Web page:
Businesses are not just creating new products and services; they’re shaping new digital industries.
From technology standards, to ethical norms, to government mandates, in an ecosystemdriven digital economy, one thing is clear: a wide scope of rules still needs to be defined. To fulfill their digital ambitions, companies must take on a leadership role to help shape the new rules of the game. Those who take the lead will find a place at or near the center of their new ecosystem, while those who don’t risk being left behind.
Whether they’re blazing a path to automated driving or precision agriculture, the breakout businesses of today are defining the rules and standards for entirely new digital industries. Participating in the prevailing markets is not enough. In order to grow through their digital strategies and continue to be relevant, companies must work to shape the digital markets of tomorrow.
The early adopters have already started. Tesla’s Silicon Valley approach to building electric vehicles has set them apart within the auto industry, but their plans portend a future as much more than a car company. Tesla’s digital strategies cross multiple existing industries as they look to shape new ones.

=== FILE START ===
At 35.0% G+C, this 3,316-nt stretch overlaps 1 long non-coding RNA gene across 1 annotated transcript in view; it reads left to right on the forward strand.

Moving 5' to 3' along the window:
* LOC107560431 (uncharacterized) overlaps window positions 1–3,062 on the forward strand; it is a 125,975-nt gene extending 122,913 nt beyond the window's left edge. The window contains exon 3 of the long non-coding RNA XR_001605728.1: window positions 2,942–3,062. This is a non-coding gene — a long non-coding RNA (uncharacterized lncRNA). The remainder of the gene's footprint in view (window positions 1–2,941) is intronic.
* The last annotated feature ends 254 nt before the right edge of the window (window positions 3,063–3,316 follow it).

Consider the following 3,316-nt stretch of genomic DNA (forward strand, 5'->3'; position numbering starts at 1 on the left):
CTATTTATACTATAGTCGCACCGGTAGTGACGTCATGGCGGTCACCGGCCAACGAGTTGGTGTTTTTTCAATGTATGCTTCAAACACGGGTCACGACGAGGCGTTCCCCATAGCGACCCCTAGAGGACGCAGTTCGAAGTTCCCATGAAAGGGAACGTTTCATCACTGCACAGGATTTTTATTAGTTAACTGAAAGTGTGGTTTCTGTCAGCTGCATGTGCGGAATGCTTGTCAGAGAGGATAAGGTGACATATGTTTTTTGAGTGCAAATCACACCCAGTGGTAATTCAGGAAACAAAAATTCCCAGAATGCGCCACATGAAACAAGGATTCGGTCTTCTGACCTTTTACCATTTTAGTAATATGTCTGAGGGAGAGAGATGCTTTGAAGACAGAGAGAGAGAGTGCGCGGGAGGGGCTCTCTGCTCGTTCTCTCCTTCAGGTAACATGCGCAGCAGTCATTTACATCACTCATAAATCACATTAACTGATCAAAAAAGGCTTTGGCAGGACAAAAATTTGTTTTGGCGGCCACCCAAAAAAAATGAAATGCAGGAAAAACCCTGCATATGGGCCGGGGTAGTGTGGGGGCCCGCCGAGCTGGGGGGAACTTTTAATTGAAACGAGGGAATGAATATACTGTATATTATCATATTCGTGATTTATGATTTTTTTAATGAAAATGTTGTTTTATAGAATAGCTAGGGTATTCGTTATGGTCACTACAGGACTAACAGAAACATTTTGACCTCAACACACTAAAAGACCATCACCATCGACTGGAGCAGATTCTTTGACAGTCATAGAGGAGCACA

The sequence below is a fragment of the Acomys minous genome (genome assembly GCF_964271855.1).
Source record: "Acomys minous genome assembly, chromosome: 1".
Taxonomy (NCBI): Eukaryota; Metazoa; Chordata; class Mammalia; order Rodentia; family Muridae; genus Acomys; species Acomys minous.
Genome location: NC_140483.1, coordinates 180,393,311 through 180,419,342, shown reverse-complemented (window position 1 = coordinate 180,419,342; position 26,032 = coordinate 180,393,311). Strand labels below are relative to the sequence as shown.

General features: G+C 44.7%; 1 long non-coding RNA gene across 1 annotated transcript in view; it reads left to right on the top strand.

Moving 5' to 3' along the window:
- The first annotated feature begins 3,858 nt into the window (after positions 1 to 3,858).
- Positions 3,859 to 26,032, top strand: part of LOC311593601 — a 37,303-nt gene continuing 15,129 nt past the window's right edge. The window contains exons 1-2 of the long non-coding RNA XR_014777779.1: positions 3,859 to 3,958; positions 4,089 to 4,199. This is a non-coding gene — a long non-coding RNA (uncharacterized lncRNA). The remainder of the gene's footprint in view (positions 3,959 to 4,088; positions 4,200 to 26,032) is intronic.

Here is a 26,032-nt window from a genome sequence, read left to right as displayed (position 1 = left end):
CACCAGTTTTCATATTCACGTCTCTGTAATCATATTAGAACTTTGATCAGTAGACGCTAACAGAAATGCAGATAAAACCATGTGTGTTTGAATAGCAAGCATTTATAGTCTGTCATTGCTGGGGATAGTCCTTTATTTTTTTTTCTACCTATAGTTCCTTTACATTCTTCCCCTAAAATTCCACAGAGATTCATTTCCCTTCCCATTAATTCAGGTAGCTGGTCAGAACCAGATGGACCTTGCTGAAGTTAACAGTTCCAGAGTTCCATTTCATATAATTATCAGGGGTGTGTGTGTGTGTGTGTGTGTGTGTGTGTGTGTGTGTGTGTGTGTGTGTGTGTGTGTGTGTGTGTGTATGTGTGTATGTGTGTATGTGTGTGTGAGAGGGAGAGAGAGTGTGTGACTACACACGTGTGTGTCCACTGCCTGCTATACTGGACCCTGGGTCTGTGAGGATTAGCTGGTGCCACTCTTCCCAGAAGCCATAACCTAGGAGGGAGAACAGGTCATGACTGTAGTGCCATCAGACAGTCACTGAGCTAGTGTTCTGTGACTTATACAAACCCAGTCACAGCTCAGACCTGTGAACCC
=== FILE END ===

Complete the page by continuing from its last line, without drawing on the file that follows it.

The company is expanding their energy storage research into products for the home that upend traditional utility and building approaches, while their upcoming Tesla Network will create a fleet of personally owned Tesla vehicles to be used for self-driving ride-sharing – creating an entirely new model for both car ownership and shared transit. Tesla’s diverse digital strategy puts it in direct competition with legacy companies from myriad industries, while those legacy companies lack the maturity of a digital ecosystem to compete in more than one.
From every angle, it’s apparent that emerging industries like this one are not just ‘version 2.0’ of industries that existed before. The change is much more dramatic: these new digital ecosystems are transcending disparate markets to create new digital industries.
These changes are happening at every level of business, in every sector. According to Gartner, “by 2020, your company will either lead a digital business industry you have created or be part of one created by someone else…if you are still in business.”
Amazon and Netflix started out, respectively, as e-commerce and DVD rental companies; they now both compete with television production studios and broadcasters through their streaming content, with Netflix getting their largest number of Emmy nominations ever in 2016 and winning a personal-best nine, and Amazon walking away with six. NVIDIA, which built their empire on computer video cards, developed graphics processing units (GPU) to address a host of problems fundamental to video, and have now adapted that technology for applications in supercomputing, the Internet of Things, and automotive. In fact, these are their biggest growth areas, not video.
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Communicated by Accenture